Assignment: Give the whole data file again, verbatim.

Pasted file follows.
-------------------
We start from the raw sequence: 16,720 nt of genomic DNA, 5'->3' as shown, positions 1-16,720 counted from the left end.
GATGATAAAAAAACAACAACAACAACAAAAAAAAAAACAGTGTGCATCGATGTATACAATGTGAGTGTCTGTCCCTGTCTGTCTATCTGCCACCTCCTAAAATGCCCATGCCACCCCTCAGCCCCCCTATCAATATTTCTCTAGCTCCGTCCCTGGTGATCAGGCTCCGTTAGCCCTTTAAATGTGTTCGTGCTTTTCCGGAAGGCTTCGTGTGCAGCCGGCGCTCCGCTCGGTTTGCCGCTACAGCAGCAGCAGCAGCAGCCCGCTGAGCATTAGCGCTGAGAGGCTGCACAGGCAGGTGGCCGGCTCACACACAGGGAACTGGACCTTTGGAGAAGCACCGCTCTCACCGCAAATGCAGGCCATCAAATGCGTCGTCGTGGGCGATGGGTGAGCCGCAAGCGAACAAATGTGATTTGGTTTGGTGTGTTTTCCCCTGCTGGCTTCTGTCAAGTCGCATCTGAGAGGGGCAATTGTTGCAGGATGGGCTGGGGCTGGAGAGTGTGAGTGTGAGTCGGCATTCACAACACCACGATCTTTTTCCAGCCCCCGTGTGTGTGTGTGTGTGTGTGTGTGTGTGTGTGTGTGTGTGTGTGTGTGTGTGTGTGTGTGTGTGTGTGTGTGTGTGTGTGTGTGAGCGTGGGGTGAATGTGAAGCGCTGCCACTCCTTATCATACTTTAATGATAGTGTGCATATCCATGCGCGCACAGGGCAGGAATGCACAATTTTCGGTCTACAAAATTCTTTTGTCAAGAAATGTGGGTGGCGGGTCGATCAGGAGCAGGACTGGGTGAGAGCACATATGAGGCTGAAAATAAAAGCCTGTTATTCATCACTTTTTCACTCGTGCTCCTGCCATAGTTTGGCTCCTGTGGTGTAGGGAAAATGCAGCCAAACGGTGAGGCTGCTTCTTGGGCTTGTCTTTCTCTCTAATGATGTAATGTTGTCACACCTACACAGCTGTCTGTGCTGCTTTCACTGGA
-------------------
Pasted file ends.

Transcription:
We start from the raw sequence: 16,720 nt of genomic DNA, 5'->3' as shown, positions 1-16,720 counted from the left end.
GATGATAAAAAAACAACAACAACAACAAAAAAAAAAACAGTGTGCATCGATGTATACAATGTGAGTGTCTGTCCCTGTCTGTCTATCTGCCACCTCCTAAAATGCCCATGCCACCCCTCAGCCCCCCTATCAATATTTCTCTAGCTCCGTCCCTGGTGATCAGGCTCCGTTAGCCCTTTAAATGTGTTCGTGCTTTTCCGGAAGGCTTCGTGTGCAGCCGGCGCTCCGCTCGGTTTGCCGCTACAGCAGCAGCAGCAGCAGCCCGCTGAGCATTAGCGCTGAGAGGCTGCACAGGCAGGTGGCCGGCTCACACACAGGGAACTGGACCTTTGGAGAAGCACCGCTCTCACCGCAAATGCAGGCCATCAAATGCGTCGTCGTGGGCGATGGGTGAGCCGCAAGCGAACAAATGTGATTTGGTTTGGTGTGTTTTCCCCTGCTGGCTTCTGTCAAGTCGCATCTGAGAGGGGCAATTGTTGCAGGATGGGCTGGGGCTGGAGAGTGTGAGTGTGAGTCGGCATTCACAACACCACGATCTTTTTCCAGCCCCCGTGTGTGTGTGTGTGTGTGTGTGTGTGTGTGTGTGTGTGTGTGTGTGTGTGTGTGTGTGTGTGTGTGTGTGTGTGTGTGTGTGTGAGCGTGGGGTGAATGTGAAGCGCTGCCACTCCTTATCATACTTTAATGATAGTGTGCATATCCATGCGCGCACAGGGCAGGAATGCACAATTTTCGGTCTACAAAATTCTTTTGTCAAGAAATGTGGGTGGCGGGTCGATCAGGAGCAGGACTGGGTGAGAGCACATATGAGGCTGAAAATAAAAGCCTGTTATTCATCACTTTTTCACTCGTGCTCCTGCCATAGTTTGGCTCCTGTGGTGTAGGGAAAATGCAGCCAAACGGTGAGGCTGCTTCTTGGGCTTGTCTTTCTCTCTAATGATGTAATGTTGTCACACCTACACAGCTGTCTGTGCTGCTTTCACTGGA